Large Diameter Pinch Valve Used to Store Stormwater in Sewer Line
Historically, the processing of wastewater was focused on simply collecting sewage and pumping it to the local wastewater treatment plant for processing.
Historically, the processing of wastewater was focused on simply collecting sewage and pumping it to the local wastewater treatment plant for processing. Under normal, dry weather conditions, sewage would flow directly into the wastewater treatment plant. There were no provisions for handling stormwater; it was allowed to discharge freely into waterways.
George Raftis, president of Red Valve Co., illustrates the overall size of the Type A Megaflex valve used to store stormwater within the sewer system.
Later, the U.S. Environmental Protection Agency restricted the free flow of stormwater and required that the first 10% of rain water be captured and treated. This resulted in larger pipelines where sewage was combined with stormwater and piped to the wastewater treatment plant for processing.
Combined sewer systems were sized to handle all of the normal sewage flow through the line and the first 10% of rainfall. The thinking at the time was that if the treatment plant could handle the normal sewage load and the first 10% of rain fall, there would be little or no impact on the environment. The thinking was, that if all of the excess flow was relatively clean or very diluted, it could simply overflow into the receiving waterway.
Since then, engineers have learned that overflow events cause beach closings, river contamination, damage to the environment, sickness, and in severe cases, death. Today, there is legislation to eliminate combined sewer overflows. Heavy fines are levied by the EPA against communities that violate this law. The EPA has been reasonable with enforcement because the costs associated with eliminating combined sewer overflows is so great and it will take time to expand the infrastructure.
When an overflow event occurs, the municipality or utility is fined quite heavily. The fines most often are held in escrow and made available to the municipality or utility to fund combined sewer overflow elimination projects.
However, as municipalities and utilities have learned, eliminating overflow events is a must.
There are a number of ways to eliminate combined sewer overflow events. These include building a new wastewater treatment plant, expanding an existing plant, build a deep tunnel to capture stormwater, installing inflatable dams in the interceptor, building flow equalization or retention basins to handle peak flows, or better use the storage capacity of the existing collection system.
A large Midwest city reviewed these options and decided to use the capacity of its collection and interceptor system for stormwater storage and to regulate or divert flow to minimize or eliminate overflow events.
The 72" type A Megaflex included spool pieces to simplify the installation in the vault within a major city street.
Calling on the expertise of a major engineering firm, a control strategy was identified that would minimize combined sewer overflow volume and frequency through the optimization of the collection and treatment system.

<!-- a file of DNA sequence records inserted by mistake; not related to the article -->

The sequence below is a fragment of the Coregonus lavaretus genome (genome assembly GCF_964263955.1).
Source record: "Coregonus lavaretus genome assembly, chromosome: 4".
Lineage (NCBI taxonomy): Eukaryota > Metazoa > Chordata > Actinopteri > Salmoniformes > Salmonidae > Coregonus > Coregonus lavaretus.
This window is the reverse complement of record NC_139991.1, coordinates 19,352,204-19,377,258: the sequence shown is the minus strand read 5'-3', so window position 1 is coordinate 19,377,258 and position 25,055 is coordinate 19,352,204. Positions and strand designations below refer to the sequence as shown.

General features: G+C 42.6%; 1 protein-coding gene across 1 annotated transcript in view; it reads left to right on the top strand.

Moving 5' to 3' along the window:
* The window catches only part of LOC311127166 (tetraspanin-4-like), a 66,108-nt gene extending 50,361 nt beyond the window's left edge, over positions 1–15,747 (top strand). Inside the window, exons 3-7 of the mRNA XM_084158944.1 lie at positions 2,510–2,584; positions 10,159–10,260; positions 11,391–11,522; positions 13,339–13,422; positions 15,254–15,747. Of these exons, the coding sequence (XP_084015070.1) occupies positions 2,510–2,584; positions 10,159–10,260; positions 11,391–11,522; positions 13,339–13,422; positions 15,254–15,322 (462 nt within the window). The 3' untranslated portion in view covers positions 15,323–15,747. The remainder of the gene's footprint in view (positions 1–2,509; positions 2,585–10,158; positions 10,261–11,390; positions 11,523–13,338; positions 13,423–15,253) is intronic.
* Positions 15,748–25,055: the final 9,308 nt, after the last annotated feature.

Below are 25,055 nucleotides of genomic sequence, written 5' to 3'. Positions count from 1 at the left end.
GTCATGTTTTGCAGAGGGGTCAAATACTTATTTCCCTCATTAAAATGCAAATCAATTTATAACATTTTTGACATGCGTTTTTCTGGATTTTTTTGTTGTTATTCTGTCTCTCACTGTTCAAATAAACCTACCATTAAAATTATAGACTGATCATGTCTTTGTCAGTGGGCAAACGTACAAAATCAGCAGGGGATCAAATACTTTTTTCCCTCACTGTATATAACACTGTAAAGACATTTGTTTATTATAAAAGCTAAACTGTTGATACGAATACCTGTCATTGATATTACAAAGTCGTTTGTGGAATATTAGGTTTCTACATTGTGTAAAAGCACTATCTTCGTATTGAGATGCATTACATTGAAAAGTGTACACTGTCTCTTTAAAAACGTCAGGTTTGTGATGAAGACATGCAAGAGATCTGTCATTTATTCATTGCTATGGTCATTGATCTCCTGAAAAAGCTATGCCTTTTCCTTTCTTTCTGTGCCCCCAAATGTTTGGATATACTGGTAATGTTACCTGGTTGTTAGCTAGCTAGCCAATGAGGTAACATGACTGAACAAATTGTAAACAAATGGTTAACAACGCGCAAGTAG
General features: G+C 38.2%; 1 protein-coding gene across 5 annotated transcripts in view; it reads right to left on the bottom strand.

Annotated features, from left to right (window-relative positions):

To accomplish these goals, Triad Engineering Inc. designed a system that uses Type A Megaflex pinch valves manufactured by Red Valve Co. to regulate and or divert flow to portions of the pipeline network that have storage capacity. The design calls for a 72-inch and 66-inch pinch valves.
By modulating the inflation pressure of the 72-inch valve, the city has the ability to use approximately 11,900 linear feet of interceptors that range in size from 42 inches to 66 inches. The total storage capacity of these interceptors is 46,732,965 gallons.
Monitoring devices located throughout the network of collection pipelines send flow data via telemetry to a central control station. In turn a control signal is sent to one of the Megaflex valves to partially close the valve. Modulating or partially closing the pinch valve regulates or diverts the flow into underused portions of the collection system for storage or sends the flow to a treatment plant with available capacity.
This system reduces the volume of overflows at 15 locations. Computer modeling of the system shows that in a 1-inch rainfall event, modulating the system with the 72" pinch valve will save 6 million gallons from overflowing, or 240 million gallons in one year based on an average of 40 inches of rain per year. With the 66-inch valve installed, the modeling shows that an additional 480 million gallons will be saved from overflow.
In selecting the Megaflex pinch valves, the city required that the valves were to be retrofitted into the existing interceptors with no loss of conveyance capacity. And, that the installation would require a minimum of bypass pumping.
The pinch valve vault and the control structure were built around the interceptor. When the valve was delivered, the contractor cut away a section of the existing interceptor and slipped the valve in place. The valve was supplied with spool pieces to facilitate this process. The installation required about 12 hours of bypass pumping.
The Type A Megaflex was selected for this system because the full line size valves are like a straight piece of pipe when open and the partial closing capability of these valves provided the ability to isolate or control the flow.
For more information on Red Valve's line of pinch valves, check valves, knife gate valves, pressure sensors, air diffusers and rubber products, visit the company's Web site at www.redvalve.com.